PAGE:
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APM Is Application Performance Monitoring--Isn't It?

APM is hard to define because it means different things to different people. Here's what you need to know.

APM is a buzzword you hear often in IT today. It's also a term that is hard to define, because it means different things to different people. Indeed, IT professionals and marketers can't even agree on what the acronym APM stands for. Some say it's short for application performance monitoring. Others say application performance management. (You might also see APM used to refer to Advanced Power Management, but that's a separate field.)

What's the real definition of APM? And what are the subcategories that comprise the dynamic $5.7 billion APM market? Keep reading to find out.

Defining APM

A basic definition of APM might sound like this: It's the tools, processes and philosophies associated with monitoring and/or managing applications and infrastructure.

If that sounds like a mouthful, it's because it is. APM involves so many different things that it's impossible to write a short and sweet definition.

Categories of APM

Instead of trying to define APM in a singular way, it makes more sense to disaggregate APM into the different types of processes and strategies that make it up. Here's a rundown.


The most basic (and the oldest) form of APM involves monitoring. Monitoring means using tools to collect log data or other metrics from an application or infrastructure in order to assess their stability or identify potential problems.

There are different ways to perform monitoring. The most important include:

  • Synthetic monitoring, which uses scripts to simulate user interaction with an application or infrastructure.
  • Real-user monitoring (sometimes also called end user monitoring), which monitors applications or infrastructure based on data generated by interactions with real users.
  • Transaction tracing, a technique for determining exactly how specific parts of an application behave when a certain action is triggered. Once a strategy used by developers to find bugs, transaction tracing is a feature of many modern APM tools.


In recent years, the definition of APM has expanded in many IT pros' minds to include not just application and infrastructure monitoring, but also management. In other words, the goal of APM tools and processes today is usually not simply to monitor for problems, but to optimize overall performance.Toward that end, modern APM tools often offer some level of the following:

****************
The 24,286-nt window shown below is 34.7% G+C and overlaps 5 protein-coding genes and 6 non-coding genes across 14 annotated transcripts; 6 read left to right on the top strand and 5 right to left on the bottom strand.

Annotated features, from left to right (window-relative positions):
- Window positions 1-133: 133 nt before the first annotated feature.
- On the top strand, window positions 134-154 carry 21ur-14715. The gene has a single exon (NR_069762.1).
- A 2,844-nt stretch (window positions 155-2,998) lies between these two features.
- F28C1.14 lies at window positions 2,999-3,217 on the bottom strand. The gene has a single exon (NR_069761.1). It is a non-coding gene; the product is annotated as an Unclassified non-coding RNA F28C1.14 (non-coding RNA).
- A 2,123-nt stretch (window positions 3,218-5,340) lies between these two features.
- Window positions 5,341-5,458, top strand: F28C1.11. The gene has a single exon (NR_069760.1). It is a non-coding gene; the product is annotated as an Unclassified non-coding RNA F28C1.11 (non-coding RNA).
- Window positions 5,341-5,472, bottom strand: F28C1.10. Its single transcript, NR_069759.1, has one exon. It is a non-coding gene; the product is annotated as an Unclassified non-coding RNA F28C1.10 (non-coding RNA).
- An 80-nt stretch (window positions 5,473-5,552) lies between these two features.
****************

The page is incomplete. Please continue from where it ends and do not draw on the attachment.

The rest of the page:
• Root-cause analysis, meaning that APM tools help trace a surface-level problem (such as a database that is responding slowly) to its underlying cause (such as a failing disk, or poorly written database code).
  • Automated response, or the ability of APM tools to take steps automatically to resolve a problem after they have identified it.
  • Cost-analysis, which helps identify underutilized resources in order to mitigate unnecessary expenditures.

Applications vs. infrastructure

Although there's some disagreement (as noted above) about whether the M in APM stands for management or monitoring, everyone agrees that the A in APM stands for application.

Unfortunately, that's a bit misleading because, in most cases, APM tools and strategies involve the management and monitoring not just of applications, but also of the infrastructure that hosts them.

To make matters more complicated, that infrastructure comes in multiple forms. APM tools could monitor and help to manage the server that hosts an application, but they can also be used to monitor and manage databases, networks and other infrastructure components. Most modern APM tools work with conventional infrastructure as well as software-defined infrastructure and cloud environments.

Some people refer to infrastructure monitoring and management as IPM. However, that term is much less common than APM, and most APM tools that are marketed as such offer infrastructure monitoring and management as a core feature.

Modern APM tools

If you've read this far, you know that APM is not a singular thing. It's a broad set of strategies and processes that help IT pros in several different areas of their jobs. Fortunately, most APM vendors offer tools that pack a majority of the functionality described above into a single platform. As a result, you don't have to find a different tool for each specific type of APM feature that interests you.

With that said, not all APM tools offer all of the features described above. Plus, they vary significantly in price. So will take you some time to evaluate different APM solutions effectively.

But as long as you understand that APM is a diverse and dynamic field, rather than one simple type of process or tool, you're in the right place to begin determining which components of APM can benefit you, and where to find them.

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